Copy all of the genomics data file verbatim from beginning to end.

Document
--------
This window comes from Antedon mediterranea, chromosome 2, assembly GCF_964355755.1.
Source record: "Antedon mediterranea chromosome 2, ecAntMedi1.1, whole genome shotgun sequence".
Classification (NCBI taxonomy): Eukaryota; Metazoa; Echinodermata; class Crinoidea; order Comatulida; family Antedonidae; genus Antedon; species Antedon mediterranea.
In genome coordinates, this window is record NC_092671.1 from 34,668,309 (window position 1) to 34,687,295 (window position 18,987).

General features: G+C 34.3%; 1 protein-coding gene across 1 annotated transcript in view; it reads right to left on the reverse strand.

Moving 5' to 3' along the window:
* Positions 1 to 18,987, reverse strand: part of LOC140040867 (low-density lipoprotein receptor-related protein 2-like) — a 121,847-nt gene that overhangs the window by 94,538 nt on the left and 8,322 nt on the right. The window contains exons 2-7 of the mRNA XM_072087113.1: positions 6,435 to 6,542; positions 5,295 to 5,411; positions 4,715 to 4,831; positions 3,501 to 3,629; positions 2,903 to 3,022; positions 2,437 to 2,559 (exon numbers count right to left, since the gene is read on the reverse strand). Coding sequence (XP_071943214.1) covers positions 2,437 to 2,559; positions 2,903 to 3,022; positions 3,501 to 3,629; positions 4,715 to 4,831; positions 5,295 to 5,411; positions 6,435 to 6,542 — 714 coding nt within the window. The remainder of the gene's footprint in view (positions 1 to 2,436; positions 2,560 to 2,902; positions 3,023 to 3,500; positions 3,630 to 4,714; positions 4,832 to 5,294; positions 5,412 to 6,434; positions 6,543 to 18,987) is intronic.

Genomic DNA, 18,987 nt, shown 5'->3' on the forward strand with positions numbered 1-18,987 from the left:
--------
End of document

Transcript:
This window comes from Antedon mediterranea, chromosome 2, assembly GCF_964355755.1.
Source record: "Antedon mediterranea chromosome 2, ecAntMedi1.1, whole genome shotgun sequence".
Classification (NCBI taxonomy): Eukaryota; Metazoa; Echinodermata; class Crinoidea; order Comatulida; family Antedonidae; genus Antedon; species Antedon mediterranea.
In genome coordinates, this window is record NC_092671.1 from 34,668,309 (window position 1) to 34,687,295 (window position 18,987).

General features: G+C 34.3%; 1 protein-coding gene across 1 annotated transcript in view; it reads right to left on the reverse strand.

Moving 5' to 3' along the window:
* Positions 1 to 18,987, reverse strand: part of LOC140040867 (low-density lipoprotein receptor-related protein 2-like) — a 121,847-nt gene that overhangs the window by 94,538 nt on the left and 8,322 nt on the right. The window contains exons 2-7 of the mRNA XM_072087113.1: positions 6,435 to 6,542; positions 5,295 to 5,411; positions 4,715 to 4,831; positions 3,501 to 3,629; positions 2,903 to 3,022; positions 2,437 to 2,559 (exon numbers count right to left, since the gene is read on the reverse strand). Coding sequence (XP_071943214.1) covers positions 2,437 to 2,559; positions 2,903 to 3,022; positions 3,501 to 3,629; positions 4,715 to 4,831; positions 5,295 to 5,411; positions 6,435 to 6,542 — 714 coding nt within the window. The remainder of the gene's footprint in view (positions 1 to 2,436; positions 2,560 to 2,902; positions 3,023 to 3,500; positions 3,630 to 4,714; positions 4,832 to 5,294; positions 5,412 to 6,434; positions 6,543 to 18,987) is intronic.

Genomic DNA, 18,987 nt, shown 5'->3' on the forward strand with positions numbered 1-18,987 from the left: